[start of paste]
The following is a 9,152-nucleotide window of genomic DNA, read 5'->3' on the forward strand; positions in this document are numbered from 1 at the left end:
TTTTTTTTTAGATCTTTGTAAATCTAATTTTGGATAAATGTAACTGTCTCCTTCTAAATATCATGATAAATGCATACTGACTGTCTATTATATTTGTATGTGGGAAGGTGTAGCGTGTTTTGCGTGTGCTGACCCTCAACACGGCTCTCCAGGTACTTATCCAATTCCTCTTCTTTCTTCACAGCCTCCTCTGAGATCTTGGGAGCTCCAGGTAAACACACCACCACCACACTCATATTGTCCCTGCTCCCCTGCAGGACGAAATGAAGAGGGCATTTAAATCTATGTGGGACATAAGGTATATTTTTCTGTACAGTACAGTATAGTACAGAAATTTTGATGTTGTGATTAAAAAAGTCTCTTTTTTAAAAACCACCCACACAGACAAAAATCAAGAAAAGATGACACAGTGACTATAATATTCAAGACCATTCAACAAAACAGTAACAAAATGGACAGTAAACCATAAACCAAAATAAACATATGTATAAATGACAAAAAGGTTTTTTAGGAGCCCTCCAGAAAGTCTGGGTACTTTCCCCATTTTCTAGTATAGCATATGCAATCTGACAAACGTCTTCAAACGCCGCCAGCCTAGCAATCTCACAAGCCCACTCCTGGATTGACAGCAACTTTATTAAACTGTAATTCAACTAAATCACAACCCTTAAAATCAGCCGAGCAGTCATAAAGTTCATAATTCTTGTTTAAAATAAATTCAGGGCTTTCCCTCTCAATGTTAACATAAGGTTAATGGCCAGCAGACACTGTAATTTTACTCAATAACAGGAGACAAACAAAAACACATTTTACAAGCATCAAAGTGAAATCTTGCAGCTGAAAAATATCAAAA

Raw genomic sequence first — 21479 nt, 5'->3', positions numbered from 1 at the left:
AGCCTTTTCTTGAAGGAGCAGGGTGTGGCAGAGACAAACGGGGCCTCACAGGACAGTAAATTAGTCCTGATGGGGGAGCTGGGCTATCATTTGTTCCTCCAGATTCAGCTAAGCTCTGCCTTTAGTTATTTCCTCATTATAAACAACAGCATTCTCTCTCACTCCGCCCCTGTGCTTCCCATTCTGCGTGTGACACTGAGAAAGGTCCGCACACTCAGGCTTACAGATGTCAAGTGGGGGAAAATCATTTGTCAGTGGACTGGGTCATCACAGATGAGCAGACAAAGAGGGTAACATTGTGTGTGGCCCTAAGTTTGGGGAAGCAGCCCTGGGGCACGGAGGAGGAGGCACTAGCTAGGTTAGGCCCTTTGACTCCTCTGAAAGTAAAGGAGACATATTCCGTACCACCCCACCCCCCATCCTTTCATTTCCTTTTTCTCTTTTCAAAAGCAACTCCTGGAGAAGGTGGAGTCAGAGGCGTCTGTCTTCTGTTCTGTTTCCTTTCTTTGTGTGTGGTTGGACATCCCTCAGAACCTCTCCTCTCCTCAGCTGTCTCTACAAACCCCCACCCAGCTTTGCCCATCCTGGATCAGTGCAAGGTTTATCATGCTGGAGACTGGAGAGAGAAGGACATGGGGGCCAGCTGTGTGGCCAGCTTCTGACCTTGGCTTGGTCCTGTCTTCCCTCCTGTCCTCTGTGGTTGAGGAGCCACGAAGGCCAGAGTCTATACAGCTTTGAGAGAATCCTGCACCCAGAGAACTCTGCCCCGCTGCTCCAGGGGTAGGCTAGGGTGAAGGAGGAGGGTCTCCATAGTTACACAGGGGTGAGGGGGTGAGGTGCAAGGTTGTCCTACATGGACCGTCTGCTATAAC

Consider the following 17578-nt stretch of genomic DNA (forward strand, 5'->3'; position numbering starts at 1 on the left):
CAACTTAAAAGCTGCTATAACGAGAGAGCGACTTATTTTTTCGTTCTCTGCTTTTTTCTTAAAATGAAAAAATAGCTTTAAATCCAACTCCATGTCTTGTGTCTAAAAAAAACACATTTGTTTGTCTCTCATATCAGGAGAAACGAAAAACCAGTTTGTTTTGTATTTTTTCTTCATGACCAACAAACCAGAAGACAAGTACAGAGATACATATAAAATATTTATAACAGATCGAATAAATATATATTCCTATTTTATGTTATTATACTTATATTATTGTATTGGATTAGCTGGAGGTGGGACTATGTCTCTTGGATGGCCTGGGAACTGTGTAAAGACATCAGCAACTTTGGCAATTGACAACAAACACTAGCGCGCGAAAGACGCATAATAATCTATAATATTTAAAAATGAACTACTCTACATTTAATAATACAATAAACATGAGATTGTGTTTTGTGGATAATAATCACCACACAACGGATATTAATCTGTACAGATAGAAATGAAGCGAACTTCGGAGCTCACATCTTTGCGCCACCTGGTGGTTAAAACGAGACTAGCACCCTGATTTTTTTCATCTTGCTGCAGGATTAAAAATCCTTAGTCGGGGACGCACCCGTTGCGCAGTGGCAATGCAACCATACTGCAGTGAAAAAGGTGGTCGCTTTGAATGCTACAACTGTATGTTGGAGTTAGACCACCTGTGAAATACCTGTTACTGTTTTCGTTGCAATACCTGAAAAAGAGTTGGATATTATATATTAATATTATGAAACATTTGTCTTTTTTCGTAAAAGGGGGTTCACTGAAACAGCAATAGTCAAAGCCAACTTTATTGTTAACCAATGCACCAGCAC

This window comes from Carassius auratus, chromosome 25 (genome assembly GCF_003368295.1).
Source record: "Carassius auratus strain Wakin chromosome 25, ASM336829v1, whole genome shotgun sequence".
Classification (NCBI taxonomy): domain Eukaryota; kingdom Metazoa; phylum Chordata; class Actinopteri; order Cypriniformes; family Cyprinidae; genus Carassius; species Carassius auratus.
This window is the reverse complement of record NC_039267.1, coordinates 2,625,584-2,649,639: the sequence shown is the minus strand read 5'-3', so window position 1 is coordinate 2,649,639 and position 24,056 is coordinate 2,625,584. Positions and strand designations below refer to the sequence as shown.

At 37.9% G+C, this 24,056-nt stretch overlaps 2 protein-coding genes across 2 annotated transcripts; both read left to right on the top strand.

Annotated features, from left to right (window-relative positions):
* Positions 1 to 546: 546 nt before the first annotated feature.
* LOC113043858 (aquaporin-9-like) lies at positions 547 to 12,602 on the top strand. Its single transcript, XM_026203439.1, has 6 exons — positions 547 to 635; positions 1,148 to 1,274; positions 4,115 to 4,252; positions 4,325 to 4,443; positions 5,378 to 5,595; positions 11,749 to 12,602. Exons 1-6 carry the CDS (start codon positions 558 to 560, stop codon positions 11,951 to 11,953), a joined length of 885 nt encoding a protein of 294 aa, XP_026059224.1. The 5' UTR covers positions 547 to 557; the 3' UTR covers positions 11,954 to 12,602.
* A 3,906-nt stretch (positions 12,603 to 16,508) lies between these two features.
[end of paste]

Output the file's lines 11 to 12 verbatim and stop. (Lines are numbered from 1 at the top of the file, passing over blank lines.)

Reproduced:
At 37.9% G+C, this 24,056-nt stretch overlaps 2 protein-coding genes across 2 annotated transcripts; both read left to right on the top strand.

Annotated features, from left to right (window-relative positions):